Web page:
And you can look at the rack here:
mcrtchly on Owenglin Horseshoe, Twelve Bens
The route is almost the same as that given by Captain Vertig walk, Length:23.3km, Climb: 2063m, Area: Binn Bhreac, Twelve Bens (Ireland) Binn Bhreac, Click here
East-West map difficulties.
One member inquired about the relationship of East-West map coordinates to those in use on MountainViews and most other places.
dewsbury on Help Please: Can't figure OS Co-ordinates
I must be missing something! I am new to this.
I am using maps supplied by the "EastWest Mapping " company in Wexford.
Take Djouce mountain in Wicklow.
I would say that the co-ordinates of this peak are roughly : 3179 2103
However, I have read numerous MountainViews.ie reports for several mountains and cannot reconcile my readings with what I find on the website.
So , as an ... Click here
Reply to this here:
simon3 on Map coordinates of Djouce.
The majority of maps in Ireland such as the OS/ LPS/ Harveys/ Healy etc use a system such that a place is represented in this style A 123 456. All GPS units and all books I have seen use the same style for representing the Irish Grid. The "A" represents one of 25 squares that cover the island each of 100km by 100km. The "123" represents the easting within that square or the distance from the ... Click here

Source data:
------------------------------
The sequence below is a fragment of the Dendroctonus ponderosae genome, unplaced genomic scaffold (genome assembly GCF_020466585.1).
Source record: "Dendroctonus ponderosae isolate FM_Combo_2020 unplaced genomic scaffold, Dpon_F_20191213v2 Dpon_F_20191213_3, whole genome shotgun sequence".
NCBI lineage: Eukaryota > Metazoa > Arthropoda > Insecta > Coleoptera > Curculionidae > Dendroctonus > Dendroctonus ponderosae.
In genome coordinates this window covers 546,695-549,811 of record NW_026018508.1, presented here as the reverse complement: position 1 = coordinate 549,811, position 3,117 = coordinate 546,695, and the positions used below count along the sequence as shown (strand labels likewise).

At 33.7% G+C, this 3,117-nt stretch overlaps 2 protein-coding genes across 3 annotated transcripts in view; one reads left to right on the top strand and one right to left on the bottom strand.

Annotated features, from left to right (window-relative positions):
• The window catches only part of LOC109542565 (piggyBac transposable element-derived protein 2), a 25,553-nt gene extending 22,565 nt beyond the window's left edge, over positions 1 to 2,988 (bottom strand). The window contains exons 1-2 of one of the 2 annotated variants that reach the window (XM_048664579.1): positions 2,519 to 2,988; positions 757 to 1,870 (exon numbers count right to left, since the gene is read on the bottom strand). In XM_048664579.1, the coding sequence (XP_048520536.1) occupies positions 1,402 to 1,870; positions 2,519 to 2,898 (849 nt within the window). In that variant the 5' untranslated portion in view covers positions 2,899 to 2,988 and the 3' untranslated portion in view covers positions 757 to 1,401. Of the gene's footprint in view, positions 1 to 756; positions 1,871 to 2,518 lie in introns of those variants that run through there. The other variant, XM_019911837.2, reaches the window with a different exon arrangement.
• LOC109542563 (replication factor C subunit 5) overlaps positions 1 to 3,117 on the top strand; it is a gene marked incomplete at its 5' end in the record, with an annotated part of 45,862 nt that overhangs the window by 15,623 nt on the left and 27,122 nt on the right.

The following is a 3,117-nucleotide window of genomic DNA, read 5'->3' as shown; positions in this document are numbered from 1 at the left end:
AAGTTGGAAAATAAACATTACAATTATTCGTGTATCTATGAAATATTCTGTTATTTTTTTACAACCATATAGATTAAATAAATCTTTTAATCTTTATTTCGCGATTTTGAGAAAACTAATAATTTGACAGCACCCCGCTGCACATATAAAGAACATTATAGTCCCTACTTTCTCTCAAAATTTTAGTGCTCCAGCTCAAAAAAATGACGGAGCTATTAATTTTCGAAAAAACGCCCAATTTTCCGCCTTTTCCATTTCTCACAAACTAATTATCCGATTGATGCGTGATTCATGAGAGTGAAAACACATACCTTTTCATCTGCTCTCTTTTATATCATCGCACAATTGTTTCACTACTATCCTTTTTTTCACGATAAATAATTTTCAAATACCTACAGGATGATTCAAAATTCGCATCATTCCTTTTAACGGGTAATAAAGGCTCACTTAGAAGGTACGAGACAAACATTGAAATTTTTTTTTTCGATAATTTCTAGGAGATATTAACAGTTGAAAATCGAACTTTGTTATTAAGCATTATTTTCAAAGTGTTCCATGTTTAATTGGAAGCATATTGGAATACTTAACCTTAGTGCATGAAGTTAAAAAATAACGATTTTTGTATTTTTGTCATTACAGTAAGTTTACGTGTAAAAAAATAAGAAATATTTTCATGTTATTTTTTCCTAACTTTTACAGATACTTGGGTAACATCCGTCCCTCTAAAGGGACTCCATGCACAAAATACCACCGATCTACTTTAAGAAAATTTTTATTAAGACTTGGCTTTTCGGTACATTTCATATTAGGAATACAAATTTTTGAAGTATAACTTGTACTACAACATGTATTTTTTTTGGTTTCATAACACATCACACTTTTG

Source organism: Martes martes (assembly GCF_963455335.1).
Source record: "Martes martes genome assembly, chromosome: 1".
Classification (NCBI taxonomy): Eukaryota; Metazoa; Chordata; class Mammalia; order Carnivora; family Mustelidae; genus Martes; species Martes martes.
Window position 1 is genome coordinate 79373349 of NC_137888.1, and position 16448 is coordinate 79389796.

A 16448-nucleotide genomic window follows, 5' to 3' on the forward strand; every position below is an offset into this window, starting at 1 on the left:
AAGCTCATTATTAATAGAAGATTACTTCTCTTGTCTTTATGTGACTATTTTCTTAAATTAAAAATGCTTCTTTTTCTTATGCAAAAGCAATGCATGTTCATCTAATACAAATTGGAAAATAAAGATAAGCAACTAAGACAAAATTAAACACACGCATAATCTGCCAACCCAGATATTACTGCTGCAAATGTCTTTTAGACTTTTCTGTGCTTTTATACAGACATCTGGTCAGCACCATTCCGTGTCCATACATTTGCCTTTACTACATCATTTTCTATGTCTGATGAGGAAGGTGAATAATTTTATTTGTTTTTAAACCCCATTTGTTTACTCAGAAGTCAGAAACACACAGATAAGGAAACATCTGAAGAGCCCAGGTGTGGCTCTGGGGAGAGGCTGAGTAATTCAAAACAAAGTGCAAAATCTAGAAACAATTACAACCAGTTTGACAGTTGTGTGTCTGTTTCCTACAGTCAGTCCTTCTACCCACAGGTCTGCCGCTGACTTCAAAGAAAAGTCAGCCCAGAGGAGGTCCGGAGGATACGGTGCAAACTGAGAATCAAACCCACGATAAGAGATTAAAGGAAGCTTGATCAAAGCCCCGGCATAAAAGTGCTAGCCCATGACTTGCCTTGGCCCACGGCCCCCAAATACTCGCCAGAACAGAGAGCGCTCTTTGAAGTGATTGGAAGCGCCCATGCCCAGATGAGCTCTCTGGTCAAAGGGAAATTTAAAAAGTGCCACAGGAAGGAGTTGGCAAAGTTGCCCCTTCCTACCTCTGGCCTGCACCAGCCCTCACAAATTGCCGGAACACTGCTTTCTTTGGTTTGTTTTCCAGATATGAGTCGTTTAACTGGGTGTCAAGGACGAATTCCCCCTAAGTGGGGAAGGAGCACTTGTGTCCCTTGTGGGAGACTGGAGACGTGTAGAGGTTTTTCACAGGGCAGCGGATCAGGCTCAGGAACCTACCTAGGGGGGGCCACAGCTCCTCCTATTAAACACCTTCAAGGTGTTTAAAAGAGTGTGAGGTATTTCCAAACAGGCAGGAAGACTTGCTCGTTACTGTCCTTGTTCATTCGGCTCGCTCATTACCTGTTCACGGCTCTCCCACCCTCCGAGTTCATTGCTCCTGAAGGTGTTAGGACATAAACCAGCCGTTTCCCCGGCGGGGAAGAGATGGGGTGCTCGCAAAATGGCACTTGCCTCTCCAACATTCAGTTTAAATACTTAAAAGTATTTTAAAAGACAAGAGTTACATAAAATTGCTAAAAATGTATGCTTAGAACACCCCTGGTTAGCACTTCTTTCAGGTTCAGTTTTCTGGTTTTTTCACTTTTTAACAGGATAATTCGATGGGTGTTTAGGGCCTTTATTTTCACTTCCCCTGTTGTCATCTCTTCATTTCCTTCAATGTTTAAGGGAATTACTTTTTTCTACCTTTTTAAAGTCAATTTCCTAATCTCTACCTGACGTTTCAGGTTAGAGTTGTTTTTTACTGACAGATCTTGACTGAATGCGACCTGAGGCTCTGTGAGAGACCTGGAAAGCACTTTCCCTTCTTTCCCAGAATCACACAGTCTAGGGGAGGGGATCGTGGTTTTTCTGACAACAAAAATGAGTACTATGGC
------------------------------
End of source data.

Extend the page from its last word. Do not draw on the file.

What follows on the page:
Ordnance Survey of Ireland - improved online mapping
Newly developed parts of MountainViews use the OSi online mapping service, MapGenie, provided to us by OSi. (For which MV is very grateful incidentally.) Unlike paper mapping which chooses one style of representation at one fixed scale such as 1:50,000, modern online mapping is about providing selectable layers. Each layer contains a representation of the land at many different scales. As you zoom in and out these different representations are successively brought into play with an appropriate level of detail. MountainViews also provides its own layers such as summits and tracks which sit "on top" of other layers.
So the richness and quality of a layer and its zoom levels are of huge importance. At present online mapping of upland areas in Ireland is still very much in its infancy however one step has been announced by OSi - they are introducing hill-shading/ layer tinting - apparently with some contour information. This is due to go live at some point on the 6th June 2012 so you should shortly be able to see it in the "View all tracks" section of MV (select layer OSi 1:10k by clicking on the plus sign to the right of the map) There will also be updating of some of their aerial photography.
MountainViews will continue to offer various other base layers such as:
- OpenStreetMap - Mapnik (excellent, containing many paths and features not shown elsewhere)